What is plants?
Deciding which plants to use for your home's landscape can be a challenge. Many factors must be considered, beyond simply choosing the plants you find to be the most attractive. You'll need to consider your climate and the amount of time you want to devote to maintenance. You'll also need to find plants suitable for exposure conditions, such as sun or shade or dry or rainy weather.
Additionally, you should think about what you want your plants to achieve. Are you looking to add shade or privacy to your property? Do you want something fragrant and colorful that will attract birds, butterflies and other wildlife? You should also select landscape plantings that reflect the style of your garden. Most plants suitable for a quaint cottage-style garden will look out of place in a garden with a sultry Mediterranean or tropical theme.
Garden Plants and Flowers
Learn how to discover which plants underscore and help define a specific garden design style.
Choose the right plants to pull off a perfect garden design. It sounds simple enough. But the reality is that matching garden plants with garden design styles requires a little homework—or at times even a lot. For experienced greenthumbs, selecting the right garden flowers for their growing region may be a cinch. But plugging the right plant into the right garden style can prove tricky.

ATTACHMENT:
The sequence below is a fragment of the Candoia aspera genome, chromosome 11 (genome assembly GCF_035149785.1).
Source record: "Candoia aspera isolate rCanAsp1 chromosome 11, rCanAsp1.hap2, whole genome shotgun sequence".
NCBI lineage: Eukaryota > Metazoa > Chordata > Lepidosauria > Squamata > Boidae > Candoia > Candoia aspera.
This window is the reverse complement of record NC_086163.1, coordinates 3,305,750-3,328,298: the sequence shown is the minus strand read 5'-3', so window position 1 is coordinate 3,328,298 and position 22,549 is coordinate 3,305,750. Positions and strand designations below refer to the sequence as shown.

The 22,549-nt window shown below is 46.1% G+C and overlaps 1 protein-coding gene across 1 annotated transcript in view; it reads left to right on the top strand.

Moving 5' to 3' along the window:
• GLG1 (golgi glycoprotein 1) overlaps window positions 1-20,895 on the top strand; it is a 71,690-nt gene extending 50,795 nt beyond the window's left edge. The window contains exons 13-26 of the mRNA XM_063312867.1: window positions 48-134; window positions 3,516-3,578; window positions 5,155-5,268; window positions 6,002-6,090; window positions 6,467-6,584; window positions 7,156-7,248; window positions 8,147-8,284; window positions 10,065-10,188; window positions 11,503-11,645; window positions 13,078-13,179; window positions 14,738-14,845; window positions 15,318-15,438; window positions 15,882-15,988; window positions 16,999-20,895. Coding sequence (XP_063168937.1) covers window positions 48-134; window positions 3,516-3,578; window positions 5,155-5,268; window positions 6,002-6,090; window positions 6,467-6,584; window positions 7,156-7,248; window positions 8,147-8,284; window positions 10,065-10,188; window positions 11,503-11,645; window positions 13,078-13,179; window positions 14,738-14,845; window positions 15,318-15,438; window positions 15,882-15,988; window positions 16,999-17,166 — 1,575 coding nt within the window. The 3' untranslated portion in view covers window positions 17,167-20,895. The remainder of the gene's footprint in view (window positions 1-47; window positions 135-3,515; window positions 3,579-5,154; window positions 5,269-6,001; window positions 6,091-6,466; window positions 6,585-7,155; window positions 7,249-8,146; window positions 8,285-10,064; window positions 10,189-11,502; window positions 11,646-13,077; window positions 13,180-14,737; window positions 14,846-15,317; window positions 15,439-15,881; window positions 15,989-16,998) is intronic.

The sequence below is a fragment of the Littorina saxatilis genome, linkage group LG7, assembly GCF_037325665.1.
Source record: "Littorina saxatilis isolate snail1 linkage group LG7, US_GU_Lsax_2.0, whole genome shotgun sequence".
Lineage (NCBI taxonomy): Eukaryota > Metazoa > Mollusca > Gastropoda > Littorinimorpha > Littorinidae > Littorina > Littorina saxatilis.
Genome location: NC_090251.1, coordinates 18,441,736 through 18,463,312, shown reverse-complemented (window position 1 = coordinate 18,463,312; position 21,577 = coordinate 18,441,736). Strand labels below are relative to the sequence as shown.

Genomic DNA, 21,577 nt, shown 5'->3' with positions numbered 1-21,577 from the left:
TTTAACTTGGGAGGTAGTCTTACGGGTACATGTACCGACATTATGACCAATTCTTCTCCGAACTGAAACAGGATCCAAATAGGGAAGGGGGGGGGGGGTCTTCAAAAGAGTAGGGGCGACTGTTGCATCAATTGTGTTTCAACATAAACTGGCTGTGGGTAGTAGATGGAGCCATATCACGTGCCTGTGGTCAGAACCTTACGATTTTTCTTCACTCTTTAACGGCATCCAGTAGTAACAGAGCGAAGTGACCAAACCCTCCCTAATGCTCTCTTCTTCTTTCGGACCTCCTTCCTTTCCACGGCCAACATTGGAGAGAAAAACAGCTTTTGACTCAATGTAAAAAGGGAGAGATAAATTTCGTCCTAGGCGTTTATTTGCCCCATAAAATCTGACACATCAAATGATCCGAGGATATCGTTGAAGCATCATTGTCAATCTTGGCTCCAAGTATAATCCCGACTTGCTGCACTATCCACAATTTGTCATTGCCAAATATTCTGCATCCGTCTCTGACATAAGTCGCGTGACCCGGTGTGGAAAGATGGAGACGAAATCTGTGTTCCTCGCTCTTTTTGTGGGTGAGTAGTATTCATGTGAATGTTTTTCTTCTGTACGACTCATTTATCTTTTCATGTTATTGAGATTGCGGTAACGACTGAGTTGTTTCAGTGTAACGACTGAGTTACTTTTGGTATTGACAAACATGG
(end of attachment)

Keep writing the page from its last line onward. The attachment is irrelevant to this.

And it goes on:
Or you might plan a trip to public display gardens. If you visit in summer, you’ll probably encounter tropical flowering plants you might want to consider for your home garden. Many garden centers that offer landscape design showcase their wares in on-site display gardens. These gardens also provide a great place for inspiration. Take plenty of photos to record the plants and combinations you like best.
How to Group Plants Together in Your Landscaping
You may like a lot of different plants, but when designing your own landscape, you may not be sure how to group them. There are, of course, aesthetic considerations (please consult landscape design for beginners to learn more about these artistic factors), one of the most basic of which is that, in planting bedding plants, you will produce a greater effect if you mass like plants together (rather than installing one here, one there). Even in planting foundation shrubs, the rule is to plant like shrubs together in groups of three or five (even numbers can sometimes look awkward).
One aesthetic trick that beginners often fail to avail themselves of is varying plant texture and plant form within the same flower border. This is because those new to gardening and landscaping tend to gravitate to flowers, mesmerized by the color that they afford the landscape.
Flowers are wonderful, but they are not the final word in landscape splendor. Veteran plant growers tend to place less emphasis on blooms and come to understand how much fun it is to play with texture and form. Juxtaposing plants with contrasting textures or forms can create fascinating contrasts.